From the other end of the historical spectrum comes the Missa Osculetur me of Orlandus Lassus (1532–1594). Here everything is sonority: brilliant sounds created by using eight voices in the ‘Venetian’ double-choir arrangement, replete with high soprano parts and wide overall tessituras. In this, as in much else, he had effectively ceased to be a Flemish composer, his long years in Italy having taught him a more avant-garde style.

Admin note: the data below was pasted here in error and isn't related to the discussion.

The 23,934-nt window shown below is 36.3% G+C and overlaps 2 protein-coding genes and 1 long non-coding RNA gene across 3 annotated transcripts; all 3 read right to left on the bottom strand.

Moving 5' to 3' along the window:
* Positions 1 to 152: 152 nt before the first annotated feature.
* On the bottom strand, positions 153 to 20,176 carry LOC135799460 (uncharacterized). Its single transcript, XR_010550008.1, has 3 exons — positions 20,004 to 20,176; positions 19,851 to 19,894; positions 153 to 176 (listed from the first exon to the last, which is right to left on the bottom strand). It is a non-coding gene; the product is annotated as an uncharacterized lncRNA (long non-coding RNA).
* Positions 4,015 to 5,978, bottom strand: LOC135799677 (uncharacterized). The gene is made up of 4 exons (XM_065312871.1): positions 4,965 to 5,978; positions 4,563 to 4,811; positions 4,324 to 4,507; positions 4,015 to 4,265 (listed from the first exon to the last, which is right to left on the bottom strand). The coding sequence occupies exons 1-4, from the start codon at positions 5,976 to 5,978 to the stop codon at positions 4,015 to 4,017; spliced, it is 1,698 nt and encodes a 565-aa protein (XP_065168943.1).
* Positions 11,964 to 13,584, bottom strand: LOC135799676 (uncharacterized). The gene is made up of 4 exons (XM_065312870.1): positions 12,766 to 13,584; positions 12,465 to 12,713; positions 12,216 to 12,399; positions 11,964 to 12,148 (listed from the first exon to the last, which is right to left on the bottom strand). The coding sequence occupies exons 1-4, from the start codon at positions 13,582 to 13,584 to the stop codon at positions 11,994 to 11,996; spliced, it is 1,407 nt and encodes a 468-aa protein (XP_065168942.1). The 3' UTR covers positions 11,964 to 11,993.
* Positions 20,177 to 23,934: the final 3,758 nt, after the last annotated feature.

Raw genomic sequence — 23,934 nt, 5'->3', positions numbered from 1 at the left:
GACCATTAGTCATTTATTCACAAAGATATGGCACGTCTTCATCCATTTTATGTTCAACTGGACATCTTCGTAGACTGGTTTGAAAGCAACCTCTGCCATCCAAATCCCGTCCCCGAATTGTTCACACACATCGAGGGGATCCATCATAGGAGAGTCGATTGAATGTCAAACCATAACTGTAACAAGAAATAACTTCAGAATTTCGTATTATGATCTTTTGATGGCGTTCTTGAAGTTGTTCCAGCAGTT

In fact Lassus’s three double-choir Masses – the other two are the Missa Vinum bonum and the Missa Bell’ Amfitrit’ altera – represented an important step in the general advance towards Baroque music. Andrea Gabrieli visited Lassus in Munich in the 1560s after Lassus himself had made repeated visits to Venice. Clearly he was influential in the development of the new idiom, and there is a certain irony in the fact that it was a Flemish composer, whose training was in techniques antipathetic to everything Baroque, who led the way. Nonetheless one admires how he instinctively avoided the tedium which later would beset so much polychoral writing and its too-obvious effects. Here his alternating phrases are quite long, so that simple imitation between the parts is possible; and he was careful to make a strong difference in sonority between passages for one choir and those for both choirs together. The result is an early, but genuinely virtuosic, exercise in an idiom which would last for at least another two hundred years.